How corporate tax incentives hurt Africa’s development

By Abubakar Jimoh

Although taxation is the most important source of revenue that enables governments to finance development and provide services required by citizens, however, Illicit Financial Flows (IFFs) has continued to yield devastating effects on African economic by hampering governments’ developmental efforts .

Discussions around Illicit Financial Flows have continued to gain momentum in the international policy arena since 2013. It would be recalled that Global Financial Integrity (GFI) has observed that money laundering, tax evasion, deliberate trade misinvoicing, leakages in the balance of payment and international bribery make bulk of Illicit Financial Flows.

GFI estimated that between 2003 and 2012, the developing world lost US$6.6 trillion in illicit outflows; and after a brief slowdown during the financial crisis, illicit outflows hit a new peak of US$991.2billion in 2012, when Sub-Saharan African recorded US$68.6 billion.

Trade misinvoicing in the analysis of GFI remains by far most popular way to illicitly move money out of developing countries, comprising 77.8 percent of the global ten-year IFFs total in real terms.

Meanwhile, multinational companies and investors are reportedly finding ways to dodge taxes across African countries, resulting in total loss of $50-$60 billion annually to IFFs, with two-third of the total traced to manipulation of commercial transactions.  It would not be a surprise when the United Nations High Level Panel on IFFs estimated that $39 billion are lost to tax evasion and avoidance mechanisms.

As African countries enter into Double Taxation Treaties or Agreements to facilitate investment and create fiscal certainty for investors to inform investment decisions, Civil Society Legislative Advocacy Centre (CISLAC) finds it is worrisome that they signed onto such Treaties in favour of developed countries and multinational companies rather than ensuring Africa countries retain the right to corporate tax profits generated in the continent.

There is growing attention on the tax treaties signed by developing countries. According to Tax Justice Network-Africa (TJN-A), there are almost 300 tax treaties in force in sub-Saharan Africa countries. Another report by SEATINI-Uganda confirms that the network of double taxation treaties is one of the mechanisms used by companies to avoid paying taxes, leading to illicit financial flows and tax losses in most African countries.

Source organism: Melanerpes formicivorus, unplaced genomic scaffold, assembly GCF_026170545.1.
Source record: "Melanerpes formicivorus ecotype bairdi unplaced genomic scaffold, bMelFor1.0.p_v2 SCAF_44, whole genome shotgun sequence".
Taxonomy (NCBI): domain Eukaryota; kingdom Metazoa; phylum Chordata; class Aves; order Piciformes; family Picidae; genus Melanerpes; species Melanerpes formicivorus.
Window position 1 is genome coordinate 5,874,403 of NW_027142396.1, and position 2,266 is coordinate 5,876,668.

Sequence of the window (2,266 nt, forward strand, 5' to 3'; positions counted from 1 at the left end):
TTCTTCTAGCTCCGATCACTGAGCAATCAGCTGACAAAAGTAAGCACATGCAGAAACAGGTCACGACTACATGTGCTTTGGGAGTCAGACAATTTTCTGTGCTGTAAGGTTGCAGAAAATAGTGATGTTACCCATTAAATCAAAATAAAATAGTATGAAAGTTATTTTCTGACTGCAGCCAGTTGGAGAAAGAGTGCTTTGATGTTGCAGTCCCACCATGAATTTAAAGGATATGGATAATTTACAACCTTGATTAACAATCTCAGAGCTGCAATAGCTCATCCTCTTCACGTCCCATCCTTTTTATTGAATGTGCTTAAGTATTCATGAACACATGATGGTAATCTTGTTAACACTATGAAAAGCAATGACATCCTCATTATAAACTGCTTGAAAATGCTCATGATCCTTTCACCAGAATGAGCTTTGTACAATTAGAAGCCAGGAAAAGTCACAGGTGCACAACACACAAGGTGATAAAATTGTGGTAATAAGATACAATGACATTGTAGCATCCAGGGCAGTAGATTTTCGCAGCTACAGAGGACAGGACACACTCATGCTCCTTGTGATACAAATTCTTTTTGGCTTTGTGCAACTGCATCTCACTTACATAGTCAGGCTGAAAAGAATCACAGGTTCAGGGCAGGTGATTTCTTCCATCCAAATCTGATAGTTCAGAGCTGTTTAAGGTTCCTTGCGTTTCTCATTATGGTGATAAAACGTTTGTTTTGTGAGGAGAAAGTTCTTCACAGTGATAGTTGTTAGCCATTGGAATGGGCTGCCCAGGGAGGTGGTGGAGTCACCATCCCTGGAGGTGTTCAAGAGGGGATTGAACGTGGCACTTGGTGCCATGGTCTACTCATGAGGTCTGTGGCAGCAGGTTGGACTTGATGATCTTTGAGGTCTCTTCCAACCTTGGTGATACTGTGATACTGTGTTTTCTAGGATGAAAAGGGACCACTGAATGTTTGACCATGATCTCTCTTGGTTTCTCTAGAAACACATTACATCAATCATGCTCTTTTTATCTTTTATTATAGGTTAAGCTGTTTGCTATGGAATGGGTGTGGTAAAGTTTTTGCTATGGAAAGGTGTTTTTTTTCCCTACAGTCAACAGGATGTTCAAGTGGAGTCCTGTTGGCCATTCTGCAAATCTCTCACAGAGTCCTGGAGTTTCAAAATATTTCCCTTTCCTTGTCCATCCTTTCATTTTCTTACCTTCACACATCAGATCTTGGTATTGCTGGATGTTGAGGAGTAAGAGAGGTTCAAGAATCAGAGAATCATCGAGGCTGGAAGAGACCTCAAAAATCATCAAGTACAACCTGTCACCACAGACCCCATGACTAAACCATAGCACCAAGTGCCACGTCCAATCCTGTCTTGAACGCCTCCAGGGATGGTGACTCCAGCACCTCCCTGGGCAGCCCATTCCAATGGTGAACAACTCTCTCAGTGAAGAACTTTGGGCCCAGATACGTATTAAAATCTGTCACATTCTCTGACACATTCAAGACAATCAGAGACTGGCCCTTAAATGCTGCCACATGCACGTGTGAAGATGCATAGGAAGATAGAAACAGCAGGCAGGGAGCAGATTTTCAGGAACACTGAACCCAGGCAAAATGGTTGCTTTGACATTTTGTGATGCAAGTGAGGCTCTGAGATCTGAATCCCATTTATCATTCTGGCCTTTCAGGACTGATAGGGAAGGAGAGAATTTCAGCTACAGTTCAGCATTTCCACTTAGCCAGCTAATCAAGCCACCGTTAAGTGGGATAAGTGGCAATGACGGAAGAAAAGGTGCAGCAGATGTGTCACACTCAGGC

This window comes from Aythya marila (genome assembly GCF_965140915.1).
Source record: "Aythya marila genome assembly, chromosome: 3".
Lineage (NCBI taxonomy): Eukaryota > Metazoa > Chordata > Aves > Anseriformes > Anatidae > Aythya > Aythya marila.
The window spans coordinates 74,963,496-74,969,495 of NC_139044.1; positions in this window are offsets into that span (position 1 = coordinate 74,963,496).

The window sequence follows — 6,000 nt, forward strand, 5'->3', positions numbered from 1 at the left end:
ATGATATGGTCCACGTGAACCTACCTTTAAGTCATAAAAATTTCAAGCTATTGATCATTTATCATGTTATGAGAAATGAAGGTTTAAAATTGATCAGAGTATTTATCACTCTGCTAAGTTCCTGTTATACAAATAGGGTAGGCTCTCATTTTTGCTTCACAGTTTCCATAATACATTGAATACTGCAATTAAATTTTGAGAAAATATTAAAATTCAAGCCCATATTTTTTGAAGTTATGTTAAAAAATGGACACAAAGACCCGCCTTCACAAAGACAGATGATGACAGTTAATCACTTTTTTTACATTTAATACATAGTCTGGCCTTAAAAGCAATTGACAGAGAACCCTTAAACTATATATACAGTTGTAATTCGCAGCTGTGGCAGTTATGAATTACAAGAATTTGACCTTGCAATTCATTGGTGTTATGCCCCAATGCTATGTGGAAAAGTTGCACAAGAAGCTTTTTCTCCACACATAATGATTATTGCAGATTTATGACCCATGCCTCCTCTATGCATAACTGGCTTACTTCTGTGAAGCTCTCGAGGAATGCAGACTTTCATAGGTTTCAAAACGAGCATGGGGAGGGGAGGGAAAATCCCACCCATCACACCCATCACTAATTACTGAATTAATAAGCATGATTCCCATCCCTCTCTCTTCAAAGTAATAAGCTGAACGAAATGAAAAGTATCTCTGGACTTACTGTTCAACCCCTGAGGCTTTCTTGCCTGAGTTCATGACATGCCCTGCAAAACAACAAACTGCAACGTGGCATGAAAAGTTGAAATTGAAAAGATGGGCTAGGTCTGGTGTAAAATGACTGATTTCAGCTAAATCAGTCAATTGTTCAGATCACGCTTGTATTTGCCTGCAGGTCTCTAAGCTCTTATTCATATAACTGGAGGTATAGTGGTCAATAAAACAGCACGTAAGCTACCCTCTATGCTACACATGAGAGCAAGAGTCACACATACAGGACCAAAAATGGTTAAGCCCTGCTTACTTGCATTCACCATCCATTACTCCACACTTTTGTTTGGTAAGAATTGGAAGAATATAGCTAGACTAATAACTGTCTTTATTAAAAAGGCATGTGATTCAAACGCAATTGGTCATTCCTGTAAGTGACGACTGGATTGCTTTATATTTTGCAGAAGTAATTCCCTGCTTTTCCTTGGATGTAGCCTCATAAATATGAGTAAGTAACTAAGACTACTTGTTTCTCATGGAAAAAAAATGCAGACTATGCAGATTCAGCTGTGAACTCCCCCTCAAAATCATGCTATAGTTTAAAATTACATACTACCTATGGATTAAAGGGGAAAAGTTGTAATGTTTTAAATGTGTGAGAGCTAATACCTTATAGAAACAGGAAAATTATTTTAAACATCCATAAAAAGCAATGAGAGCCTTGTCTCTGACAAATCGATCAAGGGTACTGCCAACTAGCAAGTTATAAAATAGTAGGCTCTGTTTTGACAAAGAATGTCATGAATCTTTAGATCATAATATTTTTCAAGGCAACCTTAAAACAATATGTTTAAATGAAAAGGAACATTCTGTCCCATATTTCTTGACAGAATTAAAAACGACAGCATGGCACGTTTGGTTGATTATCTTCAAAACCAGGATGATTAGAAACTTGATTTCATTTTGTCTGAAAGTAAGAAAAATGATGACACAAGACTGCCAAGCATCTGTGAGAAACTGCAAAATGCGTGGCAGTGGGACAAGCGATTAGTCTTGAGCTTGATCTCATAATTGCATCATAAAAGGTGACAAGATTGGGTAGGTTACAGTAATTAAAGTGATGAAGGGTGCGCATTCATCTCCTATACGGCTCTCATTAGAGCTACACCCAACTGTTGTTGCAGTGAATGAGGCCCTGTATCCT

Since double tax treaties determine which country has the right to tax corporate profit when a company has subsidiaries in two or more countries, a company could rely on treaties to ensure that it is either taxed in a country where the tax rate is lower, or that it is not taxed anywhere.

“Some countries operate as conduit countries where multinational companies will set up a subsidiary only to avoid being taxed in the country of operation. Instead by using such conduit countries, profits end up in developed countries, with minimal taxes paid in the countries where production happens”, SEATINI noted.

Tax Treaties or Agreements pave way for dreadful corporate tax incentives, which are fiscal provisions offered to investors. As highlighted by Tax Justice Network-Africa, corporate tax incentives include reduced tax rate or ‘full holiday’, whereby companies pay no taxes for certain time periods. “These incentives permit companies to pay less tax on their profit than normal, or benefit from reduced or no tax on services such as water, electricity or land”, it explained.

In West Africa, since most countries are faced with weak socio-economic and political environment for investment opportunity, corporate tax incentives are used by the regional governments as mechanisms to attract foreign direct investments into their countries. This notion has been challenged in a recent report by International Monetary Fund (IMF) which revealed that Nigeria losses 0.5 percent of its GDP in corporate tax incentives given to companies with Pioneer status alone; this would amount to around $2.6billion a year.

In 2014 Fiscal Year, the Nigeria Budget Office reported that the country is further losing about $327 million annually on import duty exemptions. The Office reported $2.9 billion loss from Company Income Tax and Import duties, amounting to more than double of the 2014 Federal Government budgetary allocation to health and more than that of education.

TJN-A has estimated that West African countries raise an average of only 10-15% of their GDPs in taxes, compared to 25-30% for the Southern African group of countries. Since the regional governments continue to struggle for resources, some of them have shifted attention to increase Value Added Tax to compensate for revenue losses to corporate tax incentives.

The most prevalent incentives are tax holiday. A survey by TJN-A discloses that 46% of 40 firms in Nigeria, Ghana and Cote D’Ivoire receive tax holidays; 10% of the firms have complete exemption from corporate income tax; 10% pay reduced corporate income tax; and some 15% of indicated receiving discretionary incentives by tax officials.